Falling Action: Best and Worst of Strikeforce Challengers 10

Usually when I'm watching MMA fights on TV, I don't want to risk a bathroom break in the middle of a fight for fear of missing something important. But with last night's Strikeforce 135-pound women's tournament and its three-minute rounds, I felt like I was always just one especially long sneeze away from missing the entire fight.

Not that I don't understand the thinking behind the abbreviated tournament bouts. If you have to fight twice in the span of an hour, maybe you appreciate an outing that's more appetizer than entrée.

That is, unless you lose a decision because you got taken down twice and there wasn't much time to do anything else that might negate that. Then you probably feel like you got screwed, and you also probably feel like you need to hit the treadmill afterwards just so you can get a full workout in.

But that's all relatively petty griping on my part. We were still treated to an interesting night of fights, and in the end the women's tournament brought a level of excitement that we don't always see on Challengers cards. If only we had gotten to see just a little more of it.

Now on to last night's winners, losers, and everything in between from Strikeforce Challengers 10.

Biggest Winner: Miesha Tate
She took home the tournament belt (by the way, that's kind of weird, right? how about a trophy or a medal or something?) with two solid performances that really showed how much she's improved in the last year or so. The adjustments she made between the first and second rounds against Akano were evidence of a more mature fighter who's learning how to find and exploit her opponents' weaknesses. Too bad we're probably going to have wait at least six months to see her get another crack at the 135-pound title. What's a young fighter supposed to do in the meantime to stay sharp and earn a living?

Biggest Loser: Referee Ron Mation
Normally I try to support people who have names that sound cool when you say it really fast all together (I can't be the only one who thinks 'ronmation' sounds like a 19th century metal-working technique), but this guy hardly seems qualified to referee pro fights. You don't stand fighters up because you're bored or the crowd is restless. You certainly don't stand them up when one fighter is in a dominant position. If that's news to you, maybe you should pursue a line of work where you can get by on the power of your awesome name alone. Might I suggest directing adult movies?

Most Delusional: Joe Riggs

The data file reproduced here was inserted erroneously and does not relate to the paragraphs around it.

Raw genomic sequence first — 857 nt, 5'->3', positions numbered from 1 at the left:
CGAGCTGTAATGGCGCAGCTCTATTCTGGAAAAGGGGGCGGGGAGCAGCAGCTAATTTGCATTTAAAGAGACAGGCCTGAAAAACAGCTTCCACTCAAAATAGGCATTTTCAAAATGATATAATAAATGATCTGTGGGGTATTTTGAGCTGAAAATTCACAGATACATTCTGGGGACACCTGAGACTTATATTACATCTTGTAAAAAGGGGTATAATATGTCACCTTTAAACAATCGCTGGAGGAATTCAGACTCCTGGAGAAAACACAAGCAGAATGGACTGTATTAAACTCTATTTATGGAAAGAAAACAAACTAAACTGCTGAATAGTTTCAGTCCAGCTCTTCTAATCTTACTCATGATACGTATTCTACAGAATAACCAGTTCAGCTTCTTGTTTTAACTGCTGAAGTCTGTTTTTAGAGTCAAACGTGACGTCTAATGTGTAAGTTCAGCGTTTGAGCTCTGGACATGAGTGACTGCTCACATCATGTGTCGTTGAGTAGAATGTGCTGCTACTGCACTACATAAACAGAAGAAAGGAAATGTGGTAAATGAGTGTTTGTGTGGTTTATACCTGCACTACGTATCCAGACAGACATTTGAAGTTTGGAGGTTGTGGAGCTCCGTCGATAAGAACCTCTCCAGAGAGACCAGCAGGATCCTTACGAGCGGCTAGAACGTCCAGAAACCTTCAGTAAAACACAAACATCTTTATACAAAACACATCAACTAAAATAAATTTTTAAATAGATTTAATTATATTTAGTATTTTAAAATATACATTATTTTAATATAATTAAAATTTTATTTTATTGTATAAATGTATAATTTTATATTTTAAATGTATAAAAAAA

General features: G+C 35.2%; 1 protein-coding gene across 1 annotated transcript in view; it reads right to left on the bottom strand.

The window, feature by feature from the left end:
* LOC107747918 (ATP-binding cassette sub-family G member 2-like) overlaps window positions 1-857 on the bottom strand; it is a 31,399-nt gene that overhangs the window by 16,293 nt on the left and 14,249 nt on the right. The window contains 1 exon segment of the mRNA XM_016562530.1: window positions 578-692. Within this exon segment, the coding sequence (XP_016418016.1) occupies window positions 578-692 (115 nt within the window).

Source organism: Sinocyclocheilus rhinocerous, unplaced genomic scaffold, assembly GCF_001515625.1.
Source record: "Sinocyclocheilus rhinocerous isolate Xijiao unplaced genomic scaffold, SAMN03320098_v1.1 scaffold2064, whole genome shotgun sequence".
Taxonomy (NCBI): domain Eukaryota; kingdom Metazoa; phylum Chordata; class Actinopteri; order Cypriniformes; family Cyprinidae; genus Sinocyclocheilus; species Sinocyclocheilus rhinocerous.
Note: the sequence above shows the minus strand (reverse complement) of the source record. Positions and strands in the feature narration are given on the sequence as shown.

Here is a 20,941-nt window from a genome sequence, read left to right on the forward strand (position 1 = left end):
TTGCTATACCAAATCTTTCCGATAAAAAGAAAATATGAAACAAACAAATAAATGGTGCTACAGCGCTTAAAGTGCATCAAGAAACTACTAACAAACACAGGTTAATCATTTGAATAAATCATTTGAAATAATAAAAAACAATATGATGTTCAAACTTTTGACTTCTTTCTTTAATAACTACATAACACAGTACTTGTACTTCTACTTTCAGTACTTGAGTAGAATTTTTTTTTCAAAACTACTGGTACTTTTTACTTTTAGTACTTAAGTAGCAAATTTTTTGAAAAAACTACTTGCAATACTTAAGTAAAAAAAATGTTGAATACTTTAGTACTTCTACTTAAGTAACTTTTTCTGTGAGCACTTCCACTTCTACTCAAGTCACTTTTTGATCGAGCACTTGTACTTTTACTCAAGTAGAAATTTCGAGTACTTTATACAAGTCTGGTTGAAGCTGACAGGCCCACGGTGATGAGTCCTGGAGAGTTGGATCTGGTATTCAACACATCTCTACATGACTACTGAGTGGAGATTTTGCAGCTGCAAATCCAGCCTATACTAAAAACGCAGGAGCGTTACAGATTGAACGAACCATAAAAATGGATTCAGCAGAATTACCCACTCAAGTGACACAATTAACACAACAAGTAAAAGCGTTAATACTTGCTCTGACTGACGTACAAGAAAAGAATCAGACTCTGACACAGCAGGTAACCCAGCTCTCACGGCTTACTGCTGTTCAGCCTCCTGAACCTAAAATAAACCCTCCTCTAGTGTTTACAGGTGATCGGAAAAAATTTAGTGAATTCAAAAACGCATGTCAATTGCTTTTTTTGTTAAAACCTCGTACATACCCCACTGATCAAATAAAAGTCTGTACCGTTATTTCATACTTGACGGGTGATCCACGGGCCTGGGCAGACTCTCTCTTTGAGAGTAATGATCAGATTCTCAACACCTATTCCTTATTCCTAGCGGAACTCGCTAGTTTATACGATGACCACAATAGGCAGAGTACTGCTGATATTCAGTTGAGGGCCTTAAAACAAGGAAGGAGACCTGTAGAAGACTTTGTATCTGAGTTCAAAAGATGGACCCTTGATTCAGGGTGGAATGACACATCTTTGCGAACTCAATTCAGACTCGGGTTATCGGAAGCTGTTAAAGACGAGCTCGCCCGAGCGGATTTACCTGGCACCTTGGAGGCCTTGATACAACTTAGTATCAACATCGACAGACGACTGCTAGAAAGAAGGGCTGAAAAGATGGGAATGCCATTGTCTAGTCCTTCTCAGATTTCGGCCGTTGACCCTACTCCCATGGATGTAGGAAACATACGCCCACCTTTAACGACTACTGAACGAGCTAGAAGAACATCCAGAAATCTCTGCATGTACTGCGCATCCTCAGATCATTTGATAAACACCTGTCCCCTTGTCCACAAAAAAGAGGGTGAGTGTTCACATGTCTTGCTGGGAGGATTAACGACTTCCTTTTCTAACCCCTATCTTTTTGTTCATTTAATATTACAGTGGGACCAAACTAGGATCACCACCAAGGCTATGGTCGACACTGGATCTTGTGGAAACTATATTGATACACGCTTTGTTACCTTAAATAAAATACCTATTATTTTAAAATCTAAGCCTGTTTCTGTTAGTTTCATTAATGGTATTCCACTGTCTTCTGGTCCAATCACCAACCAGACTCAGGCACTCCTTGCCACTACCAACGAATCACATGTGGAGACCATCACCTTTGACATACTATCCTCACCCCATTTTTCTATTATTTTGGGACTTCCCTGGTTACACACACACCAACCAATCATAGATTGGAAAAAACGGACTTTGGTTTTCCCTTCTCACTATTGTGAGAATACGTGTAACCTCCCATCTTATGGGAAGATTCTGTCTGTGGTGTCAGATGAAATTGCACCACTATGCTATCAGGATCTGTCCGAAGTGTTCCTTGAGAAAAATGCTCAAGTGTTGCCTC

Before this fight "Diesel" insisted that the female fighters shouldn't complain about a lack of exposure, since the men are the main attraction. That made it sadly ironic that his main event bout against Louis Taylor felt like such an anti-climactic afterthought following the women's tournament. The vastly more experienced Riggs got the win we all expected him to, then called out Strikeforce welterweight champ Nick Diaz for good measure. Sorry, but even if you did beat him by decision a few years back, being 1-1 in your last two fights doesn't qualify you for an instant title shot.

Most Likely to Be Mistaken For His Father Over the Phone: Ryan Couture
Once you hear Couture the Younger talk, there can be no doubt who his father is. He's inherited Randy's speaking cadence, and also his somewhat uncomfortable intensity, but it's still much too early to say whether he's destined for the same athletic greatness. Don't get me wrong, a submission victory in the first minute of your pro debut is never a bad thing. But, for the sake of perspective, let's remind ourselves that he did it against an opponent who was 2-4 coming into this bout. The best thing we can do for young Couture at this point is treat him like any other fighter. Maybe he'll grow into something great, and maybe he won't. Until we know for sure though, let's just see if we can get him to call Chuck Liddell late at night and pretend to be Randy.

Most Impressive in Defeat: Hitomi Akano

First of all, can we all agree that "Girlfight Monster" is, if not the best nickname of all time, at least in the top five? Good. Secondly, Akano's toughness and resilience, even in defeat, never fail to make a strong impression. That was the case in last night's tournament just as it was when she fought "Cyborg" Santos in match-up so physically lopsided it could have easily been a Japanese "Super Hulk" tournament fight. Whoever fights Akano, they know they're in for a night of real work. She doesn't quit and she doesn't back down. You can't ask for much more than that.

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